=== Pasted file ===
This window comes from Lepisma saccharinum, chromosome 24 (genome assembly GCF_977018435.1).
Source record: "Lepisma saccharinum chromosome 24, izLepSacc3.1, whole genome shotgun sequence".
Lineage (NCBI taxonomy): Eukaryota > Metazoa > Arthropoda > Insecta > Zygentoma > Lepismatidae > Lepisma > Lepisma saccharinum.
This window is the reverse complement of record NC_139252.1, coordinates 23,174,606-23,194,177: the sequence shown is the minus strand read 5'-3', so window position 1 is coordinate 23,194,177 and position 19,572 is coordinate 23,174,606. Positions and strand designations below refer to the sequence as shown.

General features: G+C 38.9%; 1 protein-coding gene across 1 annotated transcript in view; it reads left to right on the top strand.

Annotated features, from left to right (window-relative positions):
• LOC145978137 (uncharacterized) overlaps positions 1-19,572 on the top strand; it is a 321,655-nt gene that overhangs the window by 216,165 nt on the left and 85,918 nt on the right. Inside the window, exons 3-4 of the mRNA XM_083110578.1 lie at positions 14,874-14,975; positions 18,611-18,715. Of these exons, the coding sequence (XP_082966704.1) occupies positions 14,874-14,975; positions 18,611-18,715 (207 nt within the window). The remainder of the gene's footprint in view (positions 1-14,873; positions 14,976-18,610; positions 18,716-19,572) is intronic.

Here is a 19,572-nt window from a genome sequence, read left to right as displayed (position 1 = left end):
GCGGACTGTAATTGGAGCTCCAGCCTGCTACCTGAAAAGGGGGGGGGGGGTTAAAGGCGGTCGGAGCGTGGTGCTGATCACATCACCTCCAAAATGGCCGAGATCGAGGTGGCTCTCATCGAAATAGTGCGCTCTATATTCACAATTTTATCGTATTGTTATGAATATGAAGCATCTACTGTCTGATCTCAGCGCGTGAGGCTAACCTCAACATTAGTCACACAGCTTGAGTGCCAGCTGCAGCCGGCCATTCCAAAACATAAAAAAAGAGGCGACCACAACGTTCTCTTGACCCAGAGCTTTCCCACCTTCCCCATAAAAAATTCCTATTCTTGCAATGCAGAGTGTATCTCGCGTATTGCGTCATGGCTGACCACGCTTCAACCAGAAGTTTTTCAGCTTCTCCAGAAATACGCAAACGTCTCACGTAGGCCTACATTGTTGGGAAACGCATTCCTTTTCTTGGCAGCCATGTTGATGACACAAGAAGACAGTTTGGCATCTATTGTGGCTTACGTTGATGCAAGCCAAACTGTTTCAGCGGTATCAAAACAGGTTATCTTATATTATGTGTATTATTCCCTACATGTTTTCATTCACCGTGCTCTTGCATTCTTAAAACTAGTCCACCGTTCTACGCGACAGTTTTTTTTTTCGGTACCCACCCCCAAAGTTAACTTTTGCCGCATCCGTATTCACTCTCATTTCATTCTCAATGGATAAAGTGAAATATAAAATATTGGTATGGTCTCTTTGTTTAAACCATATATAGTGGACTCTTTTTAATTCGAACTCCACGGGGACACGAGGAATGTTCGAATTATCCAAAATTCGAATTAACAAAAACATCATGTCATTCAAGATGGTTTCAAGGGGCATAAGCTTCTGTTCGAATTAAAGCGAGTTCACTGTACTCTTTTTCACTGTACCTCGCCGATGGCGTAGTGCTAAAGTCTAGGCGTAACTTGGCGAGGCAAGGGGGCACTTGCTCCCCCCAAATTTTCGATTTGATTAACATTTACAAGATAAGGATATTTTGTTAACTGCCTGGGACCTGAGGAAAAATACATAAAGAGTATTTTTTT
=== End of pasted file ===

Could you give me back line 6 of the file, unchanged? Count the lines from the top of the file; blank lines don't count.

Annotated features, from left to right (window-relative positions):